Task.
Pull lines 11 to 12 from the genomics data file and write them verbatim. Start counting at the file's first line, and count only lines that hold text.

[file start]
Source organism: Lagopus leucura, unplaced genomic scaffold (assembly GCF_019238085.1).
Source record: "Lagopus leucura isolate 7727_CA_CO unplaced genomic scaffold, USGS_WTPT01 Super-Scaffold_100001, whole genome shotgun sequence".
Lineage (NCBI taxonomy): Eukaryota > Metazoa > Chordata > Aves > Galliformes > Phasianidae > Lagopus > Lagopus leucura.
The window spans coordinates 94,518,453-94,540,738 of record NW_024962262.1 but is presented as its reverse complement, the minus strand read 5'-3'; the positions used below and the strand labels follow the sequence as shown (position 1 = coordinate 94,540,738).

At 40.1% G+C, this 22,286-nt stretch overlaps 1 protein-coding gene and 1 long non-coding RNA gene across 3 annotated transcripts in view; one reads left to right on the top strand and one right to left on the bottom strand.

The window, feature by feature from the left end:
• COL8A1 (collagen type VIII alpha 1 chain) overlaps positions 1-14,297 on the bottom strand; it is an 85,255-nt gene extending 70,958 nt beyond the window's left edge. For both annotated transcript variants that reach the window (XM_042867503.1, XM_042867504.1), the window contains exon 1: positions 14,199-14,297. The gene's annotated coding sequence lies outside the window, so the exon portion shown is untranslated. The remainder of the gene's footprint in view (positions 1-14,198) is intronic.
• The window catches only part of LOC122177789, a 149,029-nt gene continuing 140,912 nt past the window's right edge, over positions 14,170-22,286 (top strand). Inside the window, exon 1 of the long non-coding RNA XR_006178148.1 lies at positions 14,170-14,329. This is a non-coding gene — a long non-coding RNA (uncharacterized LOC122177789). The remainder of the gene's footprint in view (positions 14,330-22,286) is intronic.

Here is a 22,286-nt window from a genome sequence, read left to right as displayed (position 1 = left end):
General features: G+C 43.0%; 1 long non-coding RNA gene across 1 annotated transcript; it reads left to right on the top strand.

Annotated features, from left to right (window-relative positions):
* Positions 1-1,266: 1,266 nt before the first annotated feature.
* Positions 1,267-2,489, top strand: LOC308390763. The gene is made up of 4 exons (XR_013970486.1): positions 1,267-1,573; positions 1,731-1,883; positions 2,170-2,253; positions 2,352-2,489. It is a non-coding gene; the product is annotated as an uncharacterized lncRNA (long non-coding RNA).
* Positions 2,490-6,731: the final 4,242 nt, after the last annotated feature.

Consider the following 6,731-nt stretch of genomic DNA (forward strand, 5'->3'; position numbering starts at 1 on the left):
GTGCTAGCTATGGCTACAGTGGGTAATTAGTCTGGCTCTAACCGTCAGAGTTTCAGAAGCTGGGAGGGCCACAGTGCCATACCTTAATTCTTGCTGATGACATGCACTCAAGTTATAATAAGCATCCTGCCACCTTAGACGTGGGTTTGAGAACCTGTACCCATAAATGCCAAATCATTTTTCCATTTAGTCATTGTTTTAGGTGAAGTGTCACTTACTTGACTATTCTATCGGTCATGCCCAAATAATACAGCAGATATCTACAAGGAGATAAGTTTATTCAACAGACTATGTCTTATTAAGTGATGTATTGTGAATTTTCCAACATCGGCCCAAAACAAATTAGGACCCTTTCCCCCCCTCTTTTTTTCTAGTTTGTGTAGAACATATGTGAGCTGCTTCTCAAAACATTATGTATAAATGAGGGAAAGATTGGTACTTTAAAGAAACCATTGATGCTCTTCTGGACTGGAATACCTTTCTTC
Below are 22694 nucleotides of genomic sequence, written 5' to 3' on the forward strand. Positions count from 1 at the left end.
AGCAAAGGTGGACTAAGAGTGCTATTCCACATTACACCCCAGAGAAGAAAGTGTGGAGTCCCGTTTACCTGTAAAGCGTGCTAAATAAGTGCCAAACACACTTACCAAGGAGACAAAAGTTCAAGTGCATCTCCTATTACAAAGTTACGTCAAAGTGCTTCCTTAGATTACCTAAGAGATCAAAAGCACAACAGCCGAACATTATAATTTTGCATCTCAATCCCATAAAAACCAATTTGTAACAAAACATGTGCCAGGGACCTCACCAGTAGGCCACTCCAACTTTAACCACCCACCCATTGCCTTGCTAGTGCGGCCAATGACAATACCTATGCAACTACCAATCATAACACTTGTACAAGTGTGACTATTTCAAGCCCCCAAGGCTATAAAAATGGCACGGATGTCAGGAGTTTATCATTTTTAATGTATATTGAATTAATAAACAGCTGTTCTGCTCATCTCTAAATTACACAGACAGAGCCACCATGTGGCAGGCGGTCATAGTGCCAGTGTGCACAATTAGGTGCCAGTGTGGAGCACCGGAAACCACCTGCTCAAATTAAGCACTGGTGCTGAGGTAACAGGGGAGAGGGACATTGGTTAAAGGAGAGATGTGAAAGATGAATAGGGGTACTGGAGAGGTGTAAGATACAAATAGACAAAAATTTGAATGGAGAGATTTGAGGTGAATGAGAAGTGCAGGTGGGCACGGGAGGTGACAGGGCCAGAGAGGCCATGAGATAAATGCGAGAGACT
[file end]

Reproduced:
Annotated features, from left to right (window-relative positions):
* Positions 1-1,266: 1,266 nt before the first annotated feature.